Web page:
Q & A from Scott Dolson’s press conference on Miller firing

SCOTT DOLSON: It’s been a tough day. I’m confident in my decision but it doesn’t make it any easier. I was with Fred Glass from the beginning when we met with Archie in California. Obviously worked very, very closely with Archie the last four years. Got the utmost respect for Archie. Just really developed a very close relationship with him over the years.

Again, it doesn’t obviously make situations — situations like this are never easy. But the fact that it’s close and the respect that I have for Archie made it that much more difficult.

I met with Archie this morning, and in the Final analysis, it’s a results-oriented business and I really felt that ultimately we had not made enough progress to continue the program and under Archie’s leadership. I really felt like we need a new voice and a new direction. I really want to thank Archie and Morgan for the commitment to the program, and again, just a tough day.

I also met with the players following my meeting with Archie. I met with them via Zoom. Change is hard. Uncertainty is hard. I wanted to assure them, I wanted them to hear directly from me, our commitment and my commitment to maximizing their opportunity here within IU Athletics and IU Basketball; it was really important to me. I really appreciate their attention and their participation in the meeting.

I also met with Logan Duncomb. I met we and his father via Zoom following the meeting with the players, and again wanted him to hear directly from me and his father, and just to be available to answer any questions that they had.

I’ll talk a little about the process just to get to this decision. As I mentioned earlier, very close to the program. I’ve attended — I try to attend at least the last part of one practice every week, really since Archie arrived. Went on several road trips. Just spent a great deal of time around the program and I think I have a good feel for the program.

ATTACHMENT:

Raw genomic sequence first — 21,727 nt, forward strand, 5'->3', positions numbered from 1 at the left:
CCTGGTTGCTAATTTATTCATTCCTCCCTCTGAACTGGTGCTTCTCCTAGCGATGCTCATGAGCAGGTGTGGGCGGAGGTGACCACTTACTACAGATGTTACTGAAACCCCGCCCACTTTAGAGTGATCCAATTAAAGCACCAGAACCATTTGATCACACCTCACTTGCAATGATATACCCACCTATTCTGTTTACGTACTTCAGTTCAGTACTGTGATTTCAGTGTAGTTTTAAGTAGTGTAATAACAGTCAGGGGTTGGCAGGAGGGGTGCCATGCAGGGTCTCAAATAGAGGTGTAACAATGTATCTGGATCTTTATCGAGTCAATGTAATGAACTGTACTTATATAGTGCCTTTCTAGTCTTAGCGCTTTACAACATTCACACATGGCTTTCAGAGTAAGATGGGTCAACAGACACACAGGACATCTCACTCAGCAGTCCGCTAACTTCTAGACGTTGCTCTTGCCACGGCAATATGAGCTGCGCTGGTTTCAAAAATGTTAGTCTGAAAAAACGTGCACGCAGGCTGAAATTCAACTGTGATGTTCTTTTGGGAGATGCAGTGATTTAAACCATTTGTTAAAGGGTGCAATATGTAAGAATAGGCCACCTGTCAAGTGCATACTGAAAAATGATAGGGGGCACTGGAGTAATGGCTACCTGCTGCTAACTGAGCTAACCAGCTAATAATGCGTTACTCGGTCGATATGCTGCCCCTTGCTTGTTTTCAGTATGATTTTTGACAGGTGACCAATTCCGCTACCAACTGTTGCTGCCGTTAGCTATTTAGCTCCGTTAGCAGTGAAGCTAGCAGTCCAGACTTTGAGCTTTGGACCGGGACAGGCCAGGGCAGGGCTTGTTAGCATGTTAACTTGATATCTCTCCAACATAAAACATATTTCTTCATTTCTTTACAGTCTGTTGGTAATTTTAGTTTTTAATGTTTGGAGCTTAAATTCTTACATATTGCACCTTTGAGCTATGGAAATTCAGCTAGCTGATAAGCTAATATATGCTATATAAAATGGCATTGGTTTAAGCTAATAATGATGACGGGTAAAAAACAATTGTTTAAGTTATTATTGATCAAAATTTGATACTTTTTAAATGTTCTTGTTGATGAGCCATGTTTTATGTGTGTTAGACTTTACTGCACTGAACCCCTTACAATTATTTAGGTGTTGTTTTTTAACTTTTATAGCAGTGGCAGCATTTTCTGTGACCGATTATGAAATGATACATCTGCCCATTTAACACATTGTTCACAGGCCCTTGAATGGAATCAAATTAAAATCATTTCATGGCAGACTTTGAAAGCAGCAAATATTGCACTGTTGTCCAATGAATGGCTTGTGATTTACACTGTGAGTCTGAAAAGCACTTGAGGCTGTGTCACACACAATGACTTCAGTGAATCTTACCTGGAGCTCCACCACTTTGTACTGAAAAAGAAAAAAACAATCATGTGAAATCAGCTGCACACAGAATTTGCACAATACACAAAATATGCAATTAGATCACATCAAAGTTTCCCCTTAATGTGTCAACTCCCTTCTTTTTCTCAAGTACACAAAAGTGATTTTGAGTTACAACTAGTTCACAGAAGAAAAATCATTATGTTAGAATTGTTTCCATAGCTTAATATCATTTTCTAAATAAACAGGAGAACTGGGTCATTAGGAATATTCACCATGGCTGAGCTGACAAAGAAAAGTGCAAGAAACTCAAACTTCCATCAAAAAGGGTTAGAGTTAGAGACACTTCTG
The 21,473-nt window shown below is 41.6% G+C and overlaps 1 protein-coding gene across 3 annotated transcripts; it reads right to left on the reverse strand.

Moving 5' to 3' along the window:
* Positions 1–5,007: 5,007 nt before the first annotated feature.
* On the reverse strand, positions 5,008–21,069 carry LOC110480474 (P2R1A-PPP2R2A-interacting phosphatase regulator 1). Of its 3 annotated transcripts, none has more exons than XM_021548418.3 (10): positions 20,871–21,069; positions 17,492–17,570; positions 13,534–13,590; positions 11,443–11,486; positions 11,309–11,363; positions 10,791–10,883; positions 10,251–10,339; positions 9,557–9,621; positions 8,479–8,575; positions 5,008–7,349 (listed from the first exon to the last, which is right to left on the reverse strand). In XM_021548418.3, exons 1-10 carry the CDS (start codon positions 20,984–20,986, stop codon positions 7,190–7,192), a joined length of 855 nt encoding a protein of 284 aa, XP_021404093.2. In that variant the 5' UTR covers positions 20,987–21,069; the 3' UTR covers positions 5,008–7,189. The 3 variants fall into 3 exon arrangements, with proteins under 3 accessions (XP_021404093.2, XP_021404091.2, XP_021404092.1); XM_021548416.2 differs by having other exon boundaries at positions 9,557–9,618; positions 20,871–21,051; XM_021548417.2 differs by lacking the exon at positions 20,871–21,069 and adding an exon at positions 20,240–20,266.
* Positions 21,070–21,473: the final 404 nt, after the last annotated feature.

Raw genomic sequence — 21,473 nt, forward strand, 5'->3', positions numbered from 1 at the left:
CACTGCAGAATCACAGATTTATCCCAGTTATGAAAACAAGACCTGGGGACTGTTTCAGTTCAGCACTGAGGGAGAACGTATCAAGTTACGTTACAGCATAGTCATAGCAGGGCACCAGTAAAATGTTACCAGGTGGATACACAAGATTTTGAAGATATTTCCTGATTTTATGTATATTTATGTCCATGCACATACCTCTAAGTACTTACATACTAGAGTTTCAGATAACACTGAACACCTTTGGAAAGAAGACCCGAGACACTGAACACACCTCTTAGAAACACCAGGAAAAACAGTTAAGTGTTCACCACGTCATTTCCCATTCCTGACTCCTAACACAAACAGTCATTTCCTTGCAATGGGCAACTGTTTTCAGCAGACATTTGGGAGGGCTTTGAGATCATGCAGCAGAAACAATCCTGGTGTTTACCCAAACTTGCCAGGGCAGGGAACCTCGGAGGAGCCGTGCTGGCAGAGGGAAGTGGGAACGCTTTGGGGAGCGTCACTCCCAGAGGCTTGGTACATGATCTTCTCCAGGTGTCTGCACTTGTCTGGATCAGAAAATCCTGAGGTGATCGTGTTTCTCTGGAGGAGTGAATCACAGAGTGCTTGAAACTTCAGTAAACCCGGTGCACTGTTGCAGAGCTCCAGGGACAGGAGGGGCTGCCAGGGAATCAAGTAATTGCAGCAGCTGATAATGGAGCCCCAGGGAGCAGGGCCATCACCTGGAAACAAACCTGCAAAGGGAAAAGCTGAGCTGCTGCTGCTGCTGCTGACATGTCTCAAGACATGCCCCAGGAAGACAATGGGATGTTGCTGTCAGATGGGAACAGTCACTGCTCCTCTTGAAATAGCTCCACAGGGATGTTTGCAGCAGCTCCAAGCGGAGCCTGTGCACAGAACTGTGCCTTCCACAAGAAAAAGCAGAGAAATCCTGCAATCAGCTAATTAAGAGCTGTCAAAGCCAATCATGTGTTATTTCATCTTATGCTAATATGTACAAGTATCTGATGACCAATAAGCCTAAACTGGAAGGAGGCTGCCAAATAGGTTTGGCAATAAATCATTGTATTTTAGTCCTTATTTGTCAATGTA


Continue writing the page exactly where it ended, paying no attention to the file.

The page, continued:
You know, subsequently, I think I had an ability to have a pretty good assessment just by that participation. Once the season ended this past Thursday night, I spent a great deal of time in a deep analysis. Talked to several people that I trust completely just to bounce things off of, people within the program in terms of maybe former players, people around basketball. And at the end of the day, ended up with my ultimate conclusion that we needed a change in leadership.

I recommended that change this weekend to President McRobbie and discussed it with him mand I do want to mention just a special mention how much I appreciate President McRobbie’s support and how collaborative he has been, really, since I took over but just how supportive that he’s been.

But as a part of that recommendation, I also recommended that given the financial consequences of a decision like, this I felt it was very important that we come up with an avenue to make certain there are no financial consequences as a result of the decision to either the athletic department or the university. You know, it’s something I really want to be clear with on that because it’s really, really important to me for multiple reasons.

Prior to my conclusion that we needed to move forward in a new direction, I had zero conversations with any donors about their thoughts on where we are as a program, any conversations about what I was thinking. I didn’t take their temperature at all. I felt like it was really important that I do all my due diligence in advance of any of that. Of course you hear things out there, so forth and so on, but that had zero impact on my recommendation, zero.